A flaming or flaming burst weapon can deal 1d6 fire damage on a hit, if that feature has been activated. Fire damage by-passes a troll’s Regeneration, dealing lethal damage and eliminating the healing for a turn. Setting it on fire is not necessary to damage a troll. On the other hand, fire damage does not automatically start a fire; for the most ...


17

Well, as you stated, a smart approach when this happens is to just ask the player, but with that out of the question here are some options I might use in this situation: Give objectives. Try to add in something extra to the fight, maybe a lever to pulled, or even better, a door to be unlocked (either locky-picky, or with hacking). A cool way to use this is ...


17

No. You don't need a board for 5e. 5e is intended to be played however you'd like. Some groups (like the ones I GM), prefer to use a battle mat and minis to represent the play space. However, other groups have success either running the game entirely in their mind, or by tracking things much more loosely using pencils and graph paper, or just any kind of ...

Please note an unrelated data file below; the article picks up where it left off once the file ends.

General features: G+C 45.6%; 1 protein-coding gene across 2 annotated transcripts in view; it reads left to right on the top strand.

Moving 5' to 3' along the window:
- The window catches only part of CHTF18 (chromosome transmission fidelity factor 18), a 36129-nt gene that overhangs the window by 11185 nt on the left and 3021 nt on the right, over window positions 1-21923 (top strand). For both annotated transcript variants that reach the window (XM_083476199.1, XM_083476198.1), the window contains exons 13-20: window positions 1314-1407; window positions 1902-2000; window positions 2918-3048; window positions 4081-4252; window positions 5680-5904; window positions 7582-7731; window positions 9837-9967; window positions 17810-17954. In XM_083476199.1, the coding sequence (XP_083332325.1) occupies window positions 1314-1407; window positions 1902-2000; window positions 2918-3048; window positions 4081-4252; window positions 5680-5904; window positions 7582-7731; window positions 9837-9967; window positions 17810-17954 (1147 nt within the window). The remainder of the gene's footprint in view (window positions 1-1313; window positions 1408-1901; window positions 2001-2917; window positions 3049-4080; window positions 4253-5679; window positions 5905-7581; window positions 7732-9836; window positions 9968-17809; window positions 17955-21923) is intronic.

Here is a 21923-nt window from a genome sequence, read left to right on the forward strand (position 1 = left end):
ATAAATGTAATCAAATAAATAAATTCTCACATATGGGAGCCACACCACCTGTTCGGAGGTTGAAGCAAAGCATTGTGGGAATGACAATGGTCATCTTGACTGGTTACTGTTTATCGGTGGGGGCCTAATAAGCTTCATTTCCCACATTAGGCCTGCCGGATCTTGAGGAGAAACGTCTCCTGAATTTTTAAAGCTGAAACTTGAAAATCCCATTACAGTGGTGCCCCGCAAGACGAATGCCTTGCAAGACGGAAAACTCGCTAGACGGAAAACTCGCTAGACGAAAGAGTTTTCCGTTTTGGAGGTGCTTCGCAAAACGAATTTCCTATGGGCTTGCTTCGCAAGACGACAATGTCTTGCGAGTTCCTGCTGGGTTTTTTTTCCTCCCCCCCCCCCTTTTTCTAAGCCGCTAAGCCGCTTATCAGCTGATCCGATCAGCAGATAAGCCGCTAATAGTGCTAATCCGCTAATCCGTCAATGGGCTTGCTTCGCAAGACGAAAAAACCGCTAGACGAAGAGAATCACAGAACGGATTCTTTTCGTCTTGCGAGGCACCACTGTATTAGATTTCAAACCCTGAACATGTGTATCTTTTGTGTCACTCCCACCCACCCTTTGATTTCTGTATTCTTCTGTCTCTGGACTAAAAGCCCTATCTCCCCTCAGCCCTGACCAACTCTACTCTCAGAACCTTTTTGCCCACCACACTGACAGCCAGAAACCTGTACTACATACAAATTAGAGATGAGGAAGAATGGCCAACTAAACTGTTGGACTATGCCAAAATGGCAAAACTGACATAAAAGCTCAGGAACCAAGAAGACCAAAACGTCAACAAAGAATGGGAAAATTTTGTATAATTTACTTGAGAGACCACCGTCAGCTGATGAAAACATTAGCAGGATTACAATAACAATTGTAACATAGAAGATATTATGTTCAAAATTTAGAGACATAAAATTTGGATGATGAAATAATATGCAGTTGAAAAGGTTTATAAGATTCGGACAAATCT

16

This answer is about the mechanics I would apply, and not about intended results or morals of the PC behaviour. First, use the Grapple rules, because they seem most appropriate for dragging a creature around: The tied-up goblin can be considered Helpless, thus all Grapple checks against it auto-succeed. The rules for grapple cover moving the ...


16

There are really only a few ways to speed up combat, and most of them really depend on what is bogging you down. Here is the advice I'd give if you really want to make sure you get through as fast as possible: Limit Turn Time. This is the biggie, and you're already doing it with the carrot method (providing a chip worth a +1 to any d20 roll). That's great. ...


16

That very much depends on what you mean by "in game." During a game? Certainly: PC: "I fall on my sword." DM: "Okay. You die." Using standard combat options? No. At least, not guaranteed at every table by a common understanding of the rules. Coup de grace requires that the target be helpless before it's an option, and whether you're helpless to ...


16

This is a powerful tactic, but it does have limitations. There are a number of counters to it. To begin with, it breaks down in environments where sight lines are limited, and enemies don't need to chase the rogue down. If the rogue needs to get past the monsters, and the monsters have cover available, the tactic fails. While the rogue can kite ...


16

It is legal, yes. Note that move actions are defined one square at a time. The running enemy could choose to stop when you teleport in to threaten them. But if they don’t, and leave a threatened square, they provoke from you.